So, like I was saying, I grew up being told that your appearance is important. Being neatly dressed, well groomed, because as she used to say, when you look your best, you feel your best. And be it right or wrong, my mother was convinced that a little lipstick went a long way. I can remember one occasion, when I was 21. My father had just passed, and we had business to attend to at The Italian Consulate in New York City. We were assembeling our documents, getting ready to leave, and my mother said “Johanna, we need to get alot done today, put your lipstick on.” “Come on Ma, I don’t want to wear lipstick” I said, partly because I was not a big makeup person, and partly because whatever my mother wanted, I did the opposite. ” I said put your lipstick on”, she was not taking no for an answer. And so I did. When we got to the Consulate we began conducting our business, and my mother was approached by a handsome, older gentleman, with grey hair. He quickly realized that I was not fluent in Italian, so he starting speaking with my mother, pointing at me…..and then it happened…..the hand went up. Ok, so, let me explain, in an Italian family, when the hand goes up, you are in trouble. It was a combination between a Mussolini salute and a high five, but the ultimate goal was to get the speaker’s attention and stop the action. And it sure did. Their conversation ended quite abruptly. When we finished our business, and were outside, I asked my mother what happened. With her usual triumphant smirk, she said “he asked me if I would give my permission to let you go to Rome to do some modeling…..but you needed to lose 25 lbs first……I told him to get lost. You see….. I told you to put your lipstick on.” I think back on that day, and laugh…….25lbs, how dare he.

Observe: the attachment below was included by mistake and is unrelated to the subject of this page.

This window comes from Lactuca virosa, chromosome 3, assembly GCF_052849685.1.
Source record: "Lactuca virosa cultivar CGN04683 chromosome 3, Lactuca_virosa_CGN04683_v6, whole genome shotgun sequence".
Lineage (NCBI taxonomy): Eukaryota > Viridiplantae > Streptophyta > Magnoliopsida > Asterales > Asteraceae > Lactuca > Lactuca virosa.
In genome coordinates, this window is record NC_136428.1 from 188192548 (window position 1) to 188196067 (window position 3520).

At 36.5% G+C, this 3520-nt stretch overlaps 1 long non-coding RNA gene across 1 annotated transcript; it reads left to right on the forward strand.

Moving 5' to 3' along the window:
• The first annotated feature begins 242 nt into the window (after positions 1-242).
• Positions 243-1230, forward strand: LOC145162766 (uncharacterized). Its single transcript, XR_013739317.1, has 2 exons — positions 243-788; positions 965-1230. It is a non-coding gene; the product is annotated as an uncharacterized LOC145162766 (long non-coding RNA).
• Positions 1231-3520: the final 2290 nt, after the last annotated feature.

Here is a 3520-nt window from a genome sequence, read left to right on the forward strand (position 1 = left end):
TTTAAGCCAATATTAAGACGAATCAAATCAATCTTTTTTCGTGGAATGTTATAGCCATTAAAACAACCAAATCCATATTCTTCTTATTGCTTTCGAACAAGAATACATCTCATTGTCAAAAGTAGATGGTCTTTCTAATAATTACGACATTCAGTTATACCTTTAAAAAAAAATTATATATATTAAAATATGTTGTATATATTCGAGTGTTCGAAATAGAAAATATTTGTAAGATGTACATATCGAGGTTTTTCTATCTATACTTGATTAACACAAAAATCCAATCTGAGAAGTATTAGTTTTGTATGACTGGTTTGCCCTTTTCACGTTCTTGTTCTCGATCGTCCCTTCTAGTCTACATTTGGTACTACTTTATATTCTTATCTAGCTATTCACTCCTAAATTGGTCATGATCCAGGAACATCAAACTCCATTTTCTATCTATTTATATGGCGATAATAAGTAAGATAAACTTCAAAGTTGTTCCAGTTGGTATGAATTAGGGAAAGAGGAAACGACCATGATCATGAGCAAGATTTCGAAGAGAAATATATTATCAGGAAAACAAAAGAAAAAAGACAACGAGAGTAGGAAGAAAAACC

I can remember being ‘inspected’ by my mother before going out, always in the most loving way, of course. Some of my favorites….”that skirt is too short…when you bend down you are going to give everyone a free show”, “are you wearing a bra?”, “you are gonna fall and break your neck with those shoes”. But… my all time favorite…”did you check the mirror before you came downstairs?” Some almost forty years later, when I see someone not dressed well… I have caught myself thinking if she checked the mirror before she left the house, I guess I am becoming my mother, not such a bad thing.